According to the invention, halogen denotes chlorine, bromine or iodine, preferably chlorine or bromine; chlorine is particularly preferred.

Carboxyl in the context of the present invention is understood as the group --COOH.

Carboxylate in the context of the present invention is understood as the group --COOM, in which M can in general denote an alkali metal (for example sodium or potassium), an alkaline earth metal (for example magnesium or calcium) or ammonium.

Carboxamide in the context of the present invention is understood as meaning the group --CONH2.

According to the invention, preferred halogenated sulphides in the context of the formula I are compounds of the formula ##STR3## in which R3' to R8' are identical or different and denote hydrogen, chlorine or bromine,

and wherein

at least one of the radicals R3' to R8' represents chlorine or bromine,

and wherein

R3' and R4' can optionally form an olefinic bond, and

A and B are identical or different and denote nitrile, carboxyl, carboxylate or carboxamide.

According to the invention, particularly preferred halogenated sulphides are those of the formula ##STR4## in which R5' to R8', A and B have the abovementioned meaning.

Halogenated sulphides of the formula (III) in which A and B represent nitrile groups and in which halogen denotes chlorine are especially preferred.

The following halogenated sulphides may be mentioned as examples: 1-chloro-2-cyano-vinyl 2-cyano-ethyl sulphide, 1,2-dichloro-2-cyano-vinyl 2-cyano-ethyl sulphide, 1-chloro-2-cyano-vinyl 2,2-dichloro-2-cyano-ethyl sulphide, 1,2-dichloro-2-cyano-vinyl 2,2-dichloro-2-cyanoethyl sulphide, 1,2-dichloro-2-cyano-vinyl 2-chloro-2-cyano-vinyl sulphide, bis-(2-chloro-2-cyano-vinyl) sulphide, bis-(1,2,2-trichloro-2-cyano-ethyl) sulphide, bis(1,2-dichloro-2-cyano-vinyl) sulphide, 2-bromo-2-cyano-vinyl 2-cyano-ethyl sulphide, 2-bromo-1-chloro-2-cyano-vinyl 2-cyano-ethyl sulphide, 2,2-dichloro-3(1,2-dichloro-2-cyano-vinyl)thio-propionic acid amide and 2,2-dichloro-3(1,2-dichloro-2-cyano-vinyl)thio-propionic acid and the sodium salt thereof.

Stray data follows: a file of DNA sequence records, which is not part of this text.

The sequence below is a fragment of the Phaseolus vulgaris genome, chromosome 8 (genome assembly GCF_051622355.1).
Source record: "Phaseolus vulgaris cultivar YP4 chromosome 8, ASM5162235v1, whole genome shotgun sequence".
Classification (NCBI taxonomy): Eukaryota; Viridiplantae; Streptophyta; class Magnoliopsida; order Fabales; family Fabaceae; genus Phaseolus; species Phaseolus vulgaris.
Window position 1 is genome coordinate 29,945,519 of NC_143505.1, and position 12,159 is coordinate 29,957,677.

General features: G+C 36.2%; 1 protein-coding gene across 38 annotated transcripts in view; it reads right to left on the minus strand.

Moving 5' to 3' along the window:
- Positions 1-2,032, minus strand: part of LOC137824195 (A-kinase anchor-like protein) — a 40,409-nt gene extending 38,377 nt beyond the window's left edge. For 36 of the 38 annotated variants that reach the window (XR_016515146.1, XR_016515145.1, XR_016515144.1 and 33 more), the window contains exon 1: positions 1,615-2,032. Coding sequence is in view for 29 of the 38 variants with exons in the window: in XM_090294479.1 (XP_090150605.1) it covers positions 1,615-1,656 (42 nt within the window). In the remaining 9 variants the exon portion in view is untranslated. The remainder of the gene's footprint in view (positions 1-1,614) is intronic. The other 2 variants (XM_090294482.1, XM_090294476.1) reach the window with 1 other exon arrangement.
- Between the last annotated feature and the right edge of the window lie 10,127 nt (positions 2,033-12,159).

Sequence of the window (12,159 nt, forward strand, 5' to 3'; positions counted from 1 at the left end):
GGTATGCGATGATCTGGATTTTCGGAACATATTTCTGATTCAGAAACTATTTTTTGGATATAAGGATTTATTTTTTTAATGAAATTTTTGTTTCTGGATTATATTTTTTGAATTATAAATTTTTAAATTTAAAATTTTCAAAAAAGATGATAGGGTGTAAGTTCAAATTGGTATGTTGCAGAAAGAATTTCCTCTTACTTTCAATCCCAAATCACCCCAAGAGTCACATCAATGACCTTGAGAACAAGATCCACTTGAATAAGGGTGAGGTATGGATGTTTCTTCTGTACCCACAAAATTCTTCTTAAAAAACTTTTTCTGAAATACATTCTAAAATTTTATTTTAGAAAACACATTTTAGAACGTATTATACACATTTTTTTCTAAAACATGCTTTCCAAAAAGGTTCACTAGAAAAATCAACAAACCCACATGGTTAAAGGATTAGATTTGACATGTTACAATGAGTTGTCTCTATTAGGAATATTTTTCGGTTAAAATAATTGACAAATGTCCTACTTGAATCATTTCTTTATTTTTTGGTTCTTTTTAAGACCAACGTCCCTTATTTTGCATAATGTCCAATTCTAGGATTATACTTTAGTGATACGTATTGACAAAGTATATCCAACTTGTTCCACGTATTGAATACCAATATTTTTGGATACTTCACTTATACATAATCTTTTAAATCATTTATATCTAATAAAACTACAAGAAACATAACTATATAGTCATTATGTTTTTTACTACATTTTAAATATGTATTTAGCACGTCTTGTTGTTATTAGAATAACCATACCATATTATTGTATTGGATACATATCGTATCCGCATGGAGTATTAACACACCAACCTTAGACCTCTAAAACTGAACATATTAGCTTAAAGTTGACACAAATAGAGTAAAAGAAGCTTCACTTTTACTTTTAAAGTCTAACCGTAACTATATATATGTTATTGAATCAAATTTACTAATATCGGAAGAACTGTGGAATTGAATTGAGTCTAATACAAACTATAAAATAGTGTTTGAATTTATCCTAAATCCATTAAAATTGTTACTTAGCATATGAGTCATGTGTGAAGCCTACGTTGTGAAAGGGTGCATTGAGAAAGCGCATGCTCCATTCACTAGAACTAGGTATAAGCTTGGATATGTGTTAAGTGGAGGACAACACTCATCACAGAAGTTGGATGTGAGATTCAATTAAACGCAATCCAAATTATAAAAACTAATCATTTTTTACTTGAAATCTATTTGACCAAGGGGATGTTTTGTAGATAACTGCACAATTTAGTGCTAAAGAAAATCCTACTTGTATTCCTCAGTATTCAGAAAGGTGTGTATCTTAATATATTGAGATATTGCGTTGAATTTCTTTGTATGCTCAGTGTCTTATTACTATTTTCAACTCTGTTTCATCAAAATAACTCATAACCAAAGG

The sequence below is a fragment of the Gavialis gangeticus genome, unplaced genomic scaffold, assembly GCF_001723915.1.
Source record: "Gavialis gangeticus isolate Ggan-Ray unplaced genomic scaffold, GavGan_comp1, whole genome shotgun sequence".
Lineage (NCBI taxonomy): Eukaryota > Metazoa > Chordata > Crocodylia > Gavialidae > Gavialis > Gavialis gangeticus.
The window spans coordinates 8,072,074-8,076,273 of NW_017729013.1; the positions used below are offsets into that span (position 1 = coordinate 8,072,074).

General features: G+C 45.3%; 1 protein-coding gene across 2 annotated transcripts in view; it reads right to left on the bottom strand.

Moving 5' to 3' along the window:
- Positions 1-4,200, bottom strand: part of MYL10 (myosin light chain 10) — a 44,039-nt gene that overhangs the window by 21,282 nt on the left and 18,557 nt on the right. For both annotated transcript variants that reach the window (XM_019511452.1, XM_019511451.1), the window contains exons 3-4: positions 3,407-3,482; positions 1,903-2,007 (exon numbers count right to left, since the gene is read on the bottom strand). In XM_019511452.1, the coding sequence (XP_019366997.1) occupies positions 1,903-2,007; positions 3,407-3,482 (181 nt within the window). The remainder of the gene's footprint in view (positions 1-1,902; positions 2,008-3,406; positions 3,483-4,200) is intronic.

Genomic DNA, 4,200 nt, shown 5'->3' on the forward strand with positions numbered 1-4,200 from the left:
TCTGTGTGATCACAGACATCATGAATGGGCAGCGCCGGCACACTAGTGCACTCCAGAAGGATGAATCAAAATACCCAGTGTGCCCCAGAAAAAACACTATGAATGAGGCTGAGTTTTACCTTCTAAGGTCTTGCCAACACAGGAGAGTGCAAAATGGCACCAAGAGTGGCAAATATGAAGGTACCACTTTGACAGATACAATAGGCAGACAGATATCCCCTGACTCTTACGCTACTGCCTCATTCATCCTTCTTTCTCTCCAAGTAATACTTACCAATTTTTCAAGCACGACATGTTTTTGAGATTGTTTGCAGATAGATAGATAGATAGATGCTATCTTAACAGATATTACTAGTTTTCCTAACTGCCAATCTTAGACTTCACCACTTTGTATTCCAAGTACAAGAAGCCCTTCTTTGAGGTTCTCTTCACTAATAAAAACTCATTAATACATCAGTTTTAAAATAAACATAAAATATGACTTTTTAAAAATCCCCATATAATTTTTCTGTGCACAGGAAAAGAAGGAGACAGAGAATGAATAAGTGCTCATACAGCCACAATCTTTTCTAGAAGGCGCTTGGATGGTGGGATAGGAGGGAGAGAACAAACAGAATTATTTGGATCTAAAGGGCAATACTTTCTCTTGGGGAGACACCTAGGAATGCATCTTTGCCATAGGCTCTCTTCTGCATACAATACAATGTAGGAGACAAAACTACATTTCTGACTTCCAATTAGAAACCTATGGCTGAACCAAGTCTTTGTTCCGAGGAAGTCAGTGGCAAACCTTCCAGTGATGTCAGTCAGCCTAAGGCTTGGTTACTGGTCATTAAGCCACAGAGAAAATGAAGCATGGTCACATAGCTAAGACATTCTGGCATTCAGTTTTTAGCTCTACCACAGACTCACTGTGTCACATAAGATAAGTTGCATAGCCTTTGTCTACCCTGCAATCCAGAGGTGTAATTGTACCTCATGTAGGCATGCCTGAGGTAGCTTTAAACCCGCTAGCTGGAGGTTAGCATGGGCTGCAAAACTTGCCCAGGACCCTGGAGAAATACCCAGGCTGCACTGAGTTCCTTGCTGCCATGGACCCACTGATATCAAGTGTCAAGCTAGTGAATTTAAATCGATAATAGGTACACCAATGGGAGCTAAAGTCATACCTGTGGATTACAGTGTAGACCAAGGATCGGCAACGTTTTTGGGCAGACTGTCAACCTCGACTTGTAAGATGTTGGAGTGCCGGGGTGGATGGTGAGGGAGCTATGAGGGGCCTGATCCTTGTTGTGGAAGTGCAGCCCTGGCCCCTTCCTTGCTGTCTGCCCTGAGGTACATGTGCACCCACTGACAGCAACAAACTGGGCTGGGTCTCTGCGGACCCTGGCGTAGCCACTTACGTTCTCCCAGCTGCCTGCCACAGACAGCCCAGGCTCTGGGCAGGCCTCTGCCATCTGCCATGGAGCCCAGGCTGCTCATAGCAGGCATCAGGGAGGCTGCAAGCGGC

Several processes have been found for the preparation of the new halogenated sulphides.

A process has thus been found for the preparation of halogenated sulphides of the formula ##STR5## in which R1 to R8 are identical or different and denote hydrogen or halogen, at least one of the radicals R1 to R8 representing halogen,